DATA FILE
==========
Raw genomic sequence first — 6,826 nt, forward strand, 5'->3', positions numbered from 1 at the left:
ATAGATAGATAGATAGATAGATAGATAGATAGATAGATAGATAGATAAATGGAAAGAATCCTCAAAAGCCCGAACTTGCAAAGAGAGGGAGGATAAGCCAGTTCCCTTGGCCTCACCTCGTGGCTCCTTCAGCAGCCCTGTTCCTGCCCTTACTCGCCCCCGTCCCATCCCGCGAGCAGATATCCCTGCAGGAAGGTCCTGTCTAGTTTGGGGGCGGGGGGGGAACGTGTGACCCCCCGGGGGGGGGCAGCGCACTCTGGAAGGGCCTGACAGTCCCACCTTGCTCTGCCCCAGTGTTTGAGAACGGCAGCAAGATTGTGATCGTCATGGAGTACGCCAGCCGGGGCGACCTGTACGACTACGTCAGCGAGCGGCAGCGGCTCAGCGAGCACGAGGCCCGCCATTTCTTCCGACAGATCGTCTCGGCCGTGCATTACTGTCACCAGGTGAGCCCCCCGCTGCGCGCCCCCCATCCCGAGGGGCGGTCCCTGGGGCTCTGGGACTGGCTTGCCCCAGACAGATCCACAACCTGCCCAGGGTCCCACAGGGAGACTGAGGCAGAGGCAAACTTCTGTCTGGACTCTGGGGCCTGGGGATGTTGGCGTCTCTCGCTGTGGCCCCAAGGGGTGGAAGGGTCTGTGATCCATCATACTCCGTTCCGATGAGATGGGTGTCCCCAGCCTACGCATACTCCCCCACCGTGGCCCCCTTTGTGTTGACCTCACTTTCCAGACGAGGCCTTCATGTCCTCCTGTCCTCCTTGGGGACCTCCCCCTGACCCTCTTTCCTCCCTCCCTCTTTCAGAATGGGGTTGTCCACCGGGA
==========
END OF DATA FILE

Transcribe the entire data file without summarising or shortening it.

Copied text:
Raw genomic sequence first — 6,826 nt, forward strand, 5'->3', positions numbered from 1 at the left:
ATAGATAGATAGATAGATAGATAGATAGATAGATAGATAGATAGATAAATGGAAAGAATCCTCAAAAGCCCGAACTTGCAAAGAGAGGGAGGATAAGCCAGTTCCCTTGGCCTCACCTCGTGGCTCCTTCAGCAGCCCTGTTCCTGCCCTTACTCGCCCCCGTCCCATCCCGCGAGCAGATATCCCTGCAGGAAGGTCCTGTCTAGTTTGGGGGCGGGGGGGGAACGTGTGACCCCCCGGGGGGGGGCAGCGCACTCTGGAAGGGCCTGACAGTCCCACCTTGCTCTGCCCCAGTGTTTGAGAACGGCAGCAAGATTGTGATCGTCATGGAGTACGCCAGCCGGGGCGACCTGTACGACTACGTCAGCGAGCGGCAGCGGCTCAGCGAGCACGAGGCCCGCCATTTCTTCCGACAGATCGTCTCGGCCGTGCATTACTGTCACCAGGTGAGCCCCCCGCTGCGCGCCCCCCATCCCGAGGGGCGGTCCCTGGGGCTCTGGGACTGGCTTGCCCCAGACAGATCCACAACCTGCCCAGGGTCCCACAGGGAGACTGAGGCAGAGGCAAACTTCTGTCTGGACTCTGGGGCCTGGGGATGTTGGCGTCTCTCGCTGTGGCCCCAAGGGGTGGAAGGGTCTGTGATCCATCATACTCCGTTCCGATGAGATGGGTGTCCCCAGCCTACGCATACTCCCCCACCGTGGCCCCCTTTGTGTTGACCTCACTTTCCAGACGAGGCCTTCATGTCCTCCTGTCCTCCTTGGGGACCTCCCCCTGACCCTCTTTCCTCCCTCCCTCTTTCAGAATGGGGTTGTCCACCGGGA